Assam Jat - The Lost Seed

In 2008, I got a call from Dr S. K. Pathak, who was working at the Tocklai Tea Research Institute (Tocklai), in Jorhat, Assam. He wanted to know if our tea farm, Aideobarie had any 100-year old tea plants that were growing from the original Betjan seeds. Betjan is one of the tea seed varieties unique to Assam, and as it happened, about 10% of Aidebarie had these plants.

The rest of the estate, like most of Assam, was populated with clonal tea plants. And we had stopped using seeds to propagate new plants, instead choosing vegetative propagation from a leaf and stem cutting. The clone of choice, for most tea farms in Assam, is the first Tocklai clone, TV1, which produces an excellent and consistent quality CTC tea. Tocklai released the TV1 clone in 1949, and since then, we have replanted most of our old tea fields with it. The Indian government even gives tea farms like ours an incentive in the form of a subsidy to uproot the senile plants and preferentially replace them with clones or new bi-clonal seed jats developed by Tocklai. In the process, we lost the original Assamica jat plants growing from the old Assam seed varieties.

Dr S. K. Pathak at Aideobarie in August 2020

Dr Pathak was concerned about two things: The loss of heterogeneous character in the seeds having a vast gene pool; and the homogeneity by propagating a limited number of clones, that would be genetically alike.

Imagine, of 300,000 hectares of land, planted with tea in Assam, there could be about 50,000 that have the same TV1 and a few other clones, with limited gene pools. Dr Pathak believes that by bringing back the old seed jats of Assam, we can maintain the quality of Assam tea for generations to come.

On his advice, we decided to medium prune some selected good quality tea bushes in an old Betjan seed jat section of the garden. We allowed them to grow, and in about three years, they bore tea seeds that we collected and could use in the seed barie. It takes about eight years to see the results in the field, and not every tea producer in Assam is willing to invest that kind of time.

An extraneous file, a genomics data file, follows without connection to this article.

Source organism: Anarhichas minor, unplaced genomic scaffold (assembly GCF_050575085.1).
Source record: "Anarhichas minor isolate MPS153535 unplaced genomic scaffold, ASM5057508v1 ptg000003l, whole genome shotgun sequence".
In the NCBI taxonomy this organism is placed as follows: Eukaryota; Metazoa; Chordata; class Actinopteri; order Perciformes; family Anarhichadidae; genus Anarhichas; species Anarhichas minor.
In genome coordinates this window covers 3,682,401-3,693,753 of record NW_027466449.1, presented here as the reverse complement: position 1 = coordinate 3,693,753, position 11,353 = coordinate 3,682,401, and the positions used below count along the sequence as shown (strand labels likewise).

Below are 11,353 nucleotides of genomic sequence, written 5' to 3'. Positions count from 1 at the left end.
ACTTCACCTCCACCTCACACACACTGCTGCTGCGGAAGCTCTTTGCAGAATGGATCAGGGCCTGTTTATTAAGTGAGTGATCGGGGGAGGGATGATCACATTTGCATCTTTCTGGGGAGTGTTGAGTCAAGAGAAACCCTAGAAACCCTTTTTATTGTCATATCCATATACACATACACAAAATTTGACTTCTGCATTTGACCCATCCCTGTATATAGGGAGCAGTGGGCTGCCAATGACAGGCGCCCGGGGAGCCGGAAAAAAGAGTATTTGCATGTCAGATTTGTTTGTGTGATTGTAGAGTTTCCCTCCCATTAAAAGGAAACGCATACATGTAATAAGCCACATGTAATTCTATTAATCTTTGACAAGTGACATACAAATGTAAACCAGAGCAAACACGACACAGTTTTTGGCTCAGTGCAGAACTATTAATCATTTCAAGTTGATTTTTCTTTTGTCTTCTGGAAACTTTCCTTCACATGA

Betjan poly parent seeds, at Aideobarie Seed Barie, that was started in 2015

But it is in equal parts essential and worth the investment of time, because these plants are sturdy, tolerant to the local environment, and grow very well. They are a replica of any old Assam jat known for its high-quality tea.

For our customers, the return of the Assamica jat plant translates to a tea that has excellent depth of body and flavour, qualities that made Assam teas famous all those decades ago. We make our Assamica Premium whole leaf black tea with the same tea plants.

We now get nearly 10,000 seeds a year from our tea trees developed in this old Betjan section. These are being returned to the field, steadily, as we move towards creating that balance between seed grown, clonal and bi-clonal hybrids at Aideobarie, so that our teas embody the best of Assam, in the most sustainable way possible.

Dr Pathak and Raj Barooah, at the Aideobarie seed barie, with Betjan seed plants in the background.

Dr Pathak retired from Tocklai in 2017 as its Deputy Director, but continues to work with the tea industry, as a consultant to several tea companies in northeast India. His work on tea seeds continues.

Last week, Dr Pathak was at Aideobarie to see how our Betjan poly-parent section was doing. We had a quick Q&A with him on this subject. If you would like to learn more about how we are promoting the old seed varieties, the video below should interest you.

Discussion with Dr S. K. Pathak at Aideobarie Seed Barie

Continue watching this series for more on this subject of sustainable tea plantation.

Leave a comment

All comments are moderated before being published

Our Bestsellers

“A cup of tea would restore my normality."

― Douglas Adams, in the Hitchhiker's Guide to the Galaxy